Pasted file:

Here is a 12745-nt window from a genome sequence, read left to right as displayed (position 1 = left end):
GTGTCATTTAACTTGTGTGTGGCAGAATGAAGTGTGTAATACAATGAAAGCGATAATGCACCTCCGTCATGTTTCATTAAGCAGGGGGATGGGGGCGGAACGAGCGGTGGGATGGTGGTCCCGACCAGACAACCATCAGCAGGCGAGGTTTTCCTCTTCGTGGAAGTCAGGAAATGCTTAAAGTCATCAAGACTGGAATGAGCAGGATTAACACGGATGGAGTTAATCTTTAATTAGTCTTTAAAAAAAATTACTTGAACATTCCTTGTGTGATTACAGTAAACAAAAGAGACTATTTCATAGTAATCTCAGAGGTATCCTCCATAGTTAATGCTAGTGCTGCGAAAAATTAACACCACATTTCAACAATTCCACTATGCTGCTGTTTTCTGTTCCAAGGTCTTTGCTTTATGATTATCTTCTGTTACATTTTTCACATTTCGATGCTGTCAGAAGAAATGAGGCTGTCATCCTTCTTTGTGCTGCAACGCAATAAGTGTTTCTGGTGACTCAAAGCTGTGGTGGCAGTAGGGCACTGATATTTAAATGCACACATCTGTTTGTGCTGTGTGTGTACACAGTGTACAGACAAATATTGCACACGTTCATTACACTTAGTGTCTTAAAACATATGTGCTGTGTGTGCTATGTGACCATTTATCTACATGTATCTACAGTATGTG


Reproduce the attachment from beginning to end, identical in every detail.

Here is a 12745-nt window from a genome sequence, read left to right as displayed (position 1 = left end):
GTGTCATTTAACTTGTGTGTGGCAGAATGAAGTGTGTAATACAATGAAAGCGATAATGCACCTCCGTCATGTTTCATTAAGCAGGGGGATGGGGGCGGAACGAGCGGTGGGATGGTGGTCCCGACCAGACAACCATCAGCAGGCGAGGTTTTCCTCTTCGTGGAAGTCAGGAAATGCTTAAAGTCATCAAGACTGGAATGAGCAGGATTAACACGGATGGAGTTAATCTTTAATTAGTCTTTAAAAAAAATTACTTGAACATTCCTTGTGTGATTACAGTAAACAAAAGAGACTATTTCATAGTAATCTCAGAGGTATCCTCCATAGTTAATGCTAGTGCTGCGAAAAATTAACACCACATTTCAACAATTCCACTATGCTGCTGTTTTCTGTTCCAAGGTCTTTGCTTTATGATTATCTTCTGTTACATTTTTCACATTTCGATGCTGTCAGAAGAAATGAGGCTGTCATCCTTCTTTGTGCTGCAACGCAATAAGTGTTTCTGGTGACTCAAAGCTGTGGTGGCAGTAGGGCACTGATATTTAAATGCACACATCTGTTTGTGCTGTGTGTGTACACAGTGTACAGACAAATATTGCACACGTTCATTACACTTAGTGTCTTAAAACATATGTGCTGTGTGTGCTATGTGACCATTTATCTACATGTATCTACAGTATGTG